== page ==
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When Theory Meets Standard

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ACRL Information Literacy Competency Standards and Its Disciplinary Applications:
Accomplishments and Limitations according to Information Literacy Theories

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When Theory Meets Standard

  1. 1. ACRL Information Literacy Competency Standards and Its Disciplinary Applications: Accomplishments and Limitations from Multiple Theoretical Perspectives<br />Information Literacy Competency Standards for Higher Education (ACRL, 2000)<br />An individual is information literate if he/she is able to:<br /><ul><li>Determine the extent of information needed;
  2. 2. Access the needed information effectively and efficiently;
  3. 3. Evaluate information and its sources critically;
  4. 4. Incorporate selected information into one’s knowledge base;
  5. 5. Use information effectively to accomplish a specific purpose;
  6. 6. Understand the economic, legal, and social issues surrounding the use of information, and access and use information ethically and legally.</li></ul>Disciplinary Applications:<br /><ul><li>Information Literacy Standards for Science and Technology (June 2006)
  7. 7. Information Literacy Standards for Anthropology and Sociology Students (January 2008)
  8. 8. Research Competency Guidelines for Literatures in English (June 2007)
  9. 9. Political Science Research Competency Guidelines (July 2008)</li></ul>ACRL’s Information Literacy Standards: Limitations <br /><ul><li>Teach students to be conformity with the existing disciplinary world, follow existing terminology, methodology, rules and regulation, lack of genuine critical reflections on current academic practices.
  10. 10. Lack consideration of Social and cultural background of individual or research practice.
  11. 11. Instrumentalist view of information usage.
  12. 12. Librarianship as information storage and provider rather than an educator or coach for doing research.</li></ul>Information Literacy Theory<br /><ul><li>Information Seeking Theory (Kuhthau)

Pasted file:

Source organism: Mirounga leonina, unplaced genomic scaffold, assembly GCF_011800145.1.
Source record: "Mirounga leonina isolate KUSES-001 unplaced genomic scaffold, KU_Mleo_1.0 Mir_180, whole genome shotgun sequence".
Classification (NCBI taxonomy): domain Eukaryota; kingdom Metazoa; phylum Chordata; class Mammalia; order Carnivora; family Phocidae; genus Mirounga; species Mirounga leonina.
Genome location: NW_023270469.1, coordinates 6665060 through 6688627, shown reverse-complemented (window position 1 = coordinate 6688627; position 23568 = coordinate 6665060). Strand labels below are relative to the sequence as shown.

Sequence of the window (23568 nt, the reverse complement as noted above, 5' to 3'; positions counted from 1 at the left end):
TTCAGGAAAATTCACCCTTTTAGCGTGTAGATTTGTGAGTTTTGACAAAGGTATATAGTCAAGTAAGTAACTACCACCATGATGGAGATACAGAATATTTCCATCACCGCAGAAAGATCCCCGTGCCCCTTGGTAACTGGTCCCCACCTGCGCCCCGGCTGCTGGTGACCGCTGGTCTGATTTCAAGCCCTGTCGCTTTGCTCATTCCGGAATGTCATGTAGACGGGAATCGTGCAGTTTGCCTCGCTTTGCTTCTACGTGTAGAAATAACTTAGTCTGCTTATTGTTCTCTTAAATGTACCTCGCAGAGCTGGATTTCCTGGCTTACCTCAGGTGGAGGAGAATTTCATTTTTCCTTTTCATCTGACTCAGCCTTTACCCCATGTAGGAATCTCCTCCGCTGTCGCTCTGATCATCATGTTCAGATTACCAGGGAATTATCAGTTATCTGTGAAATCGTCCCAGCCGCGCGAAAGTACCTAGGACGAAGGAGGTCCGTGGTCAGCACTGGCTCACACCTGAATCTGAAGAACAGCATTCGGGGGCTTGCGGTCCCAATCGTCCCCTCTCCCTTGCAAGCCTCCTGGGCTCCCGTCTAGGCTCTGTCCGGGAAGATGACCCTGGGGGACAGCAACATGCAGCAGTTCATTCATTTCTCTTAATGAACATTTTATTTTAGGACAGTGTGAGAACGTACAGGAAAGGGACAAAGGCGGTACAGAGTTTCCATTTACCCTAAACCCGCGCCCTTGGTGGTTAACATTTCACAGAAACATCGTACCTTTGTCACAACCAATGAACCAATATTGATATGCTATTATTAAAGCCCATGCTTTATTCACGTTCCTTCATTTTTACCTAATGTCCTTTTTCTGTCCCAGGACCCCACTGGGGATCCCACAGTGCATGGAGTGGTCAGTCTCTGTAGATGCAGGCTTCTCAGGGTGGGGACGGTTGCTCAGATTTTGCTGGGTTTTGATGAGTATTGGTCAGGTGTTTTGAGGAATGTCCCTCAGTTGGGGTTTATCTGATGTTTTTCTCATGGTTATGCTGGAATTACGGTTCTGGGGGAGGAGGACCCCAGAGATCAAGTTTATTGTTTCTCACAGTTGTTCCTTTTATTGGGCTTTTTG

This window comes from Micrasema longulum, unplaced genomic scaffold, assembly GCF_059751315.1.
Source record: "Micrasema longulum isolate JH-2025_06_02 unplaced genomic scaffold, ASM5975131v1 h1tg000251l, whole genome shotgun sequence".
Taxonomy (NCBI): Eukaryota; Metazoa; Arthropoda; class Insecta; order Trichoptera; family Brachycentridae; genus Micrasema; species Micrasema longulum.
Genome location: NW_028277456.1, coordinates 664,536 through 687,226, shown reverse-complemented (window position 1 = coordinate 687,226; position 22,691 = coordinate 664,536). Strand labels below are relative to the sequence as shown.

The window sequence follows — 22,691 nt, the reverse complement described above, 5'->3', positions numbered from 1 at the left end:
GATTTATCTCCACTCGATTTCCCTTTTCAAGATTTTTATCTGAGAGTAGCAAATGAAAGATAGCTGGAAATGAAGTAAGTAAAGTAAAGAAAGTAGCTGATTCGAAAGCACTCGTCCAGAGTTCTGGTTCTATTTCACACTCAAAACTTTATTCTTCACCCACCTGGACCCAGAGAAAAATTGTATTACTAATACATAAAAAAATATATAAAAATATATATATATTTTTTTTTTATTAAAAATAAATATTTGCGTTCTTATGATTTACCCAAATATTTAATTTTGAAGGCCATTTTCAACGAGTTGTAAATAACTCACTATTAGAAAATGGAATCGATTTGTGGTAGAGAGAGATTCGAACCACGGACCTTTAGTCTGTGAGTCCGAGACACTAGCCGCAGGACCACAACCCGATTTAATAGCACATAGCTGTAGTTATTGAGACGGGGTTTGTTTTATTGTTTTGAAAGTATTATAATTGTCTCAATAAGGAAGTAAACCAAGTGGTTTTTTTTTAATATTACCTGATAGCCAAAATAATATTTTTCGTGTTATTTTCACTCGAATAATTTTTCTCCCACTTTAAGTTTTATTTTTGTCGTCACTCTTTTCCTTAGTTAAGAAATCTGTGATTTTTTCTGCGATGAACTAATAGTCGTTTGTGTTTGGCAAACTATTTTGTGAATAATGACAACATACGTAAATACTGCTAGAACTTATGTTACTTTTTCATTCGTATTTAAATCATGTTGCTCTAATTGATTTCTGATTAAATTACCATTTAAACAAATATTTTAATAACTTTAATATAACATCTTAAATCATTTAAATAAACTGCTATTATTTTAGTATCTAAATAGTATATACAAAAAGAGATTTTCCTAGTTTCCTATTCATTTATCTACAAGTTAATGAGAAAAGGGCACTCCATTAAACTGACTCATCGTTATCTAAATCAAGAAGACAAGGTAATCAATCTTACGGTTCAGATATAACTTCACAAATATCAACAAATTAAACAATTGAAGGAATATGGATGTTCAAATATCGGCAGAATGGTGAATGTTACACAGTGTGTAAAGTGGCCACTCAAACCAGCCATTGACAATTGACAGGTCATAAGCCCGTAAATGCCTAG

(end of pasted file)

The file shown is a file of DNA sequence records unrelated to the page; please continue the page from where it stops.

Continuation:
13. 13. Linear model and its critiques
  14. 14. Abstract and individualized learner role
  15. 15. New Literacy Theory (Gee and Street)
  16. 16. Meaning and context of life worlds
  17. 17. Ideological view of literacy
  18. 18. Critical Education and Learning Theories (Vygosky, Friere, Schön, hooks, and Ayers)
  19. 19. Student centered and librarian as educator/ coach
  20. 20. Social constructionist theory
  21. 21. Educate the reflective practitioner
  22. 22. Moral commitment and ethical action in the classroom</li></ul>ACRL’s Information Literacy Standards: Accomplishments <br /><ul><li>Consider the non-linear information seeking process;
  23. 23. Consider learning in a community: clearly present project to others;
  24. 24. consider disciplinary context: developed disciplinary specific information literacy standards;
  25. 25. Consider ethical and legal issues related to information usage.</li></ul>Suggestions for Improving ACRL’s Information Literacy Standards<br /><ul><li>Consciousness: know history of science and each disciplinary in terms of information collection, storage, and distribution issues; be aware of students’ backgrounds and interests that are related to the research topics and information chosen.
  26. 26. Genuinely critical: learn philosophy of scientific methodologies, each one has advantages and limitations in terms of using and interpreting information; make students articulate the ultimate meaning of doing research in different disciplines.
  27. 27. Make changes: understand sociology of the academic world and make students understand the power structure of the academic world reflected in information accessibility and visibility and encourage them to articulate the social effects of their own research.</li></ul>Minglu Wang<br />School of Library and Information Science<br />

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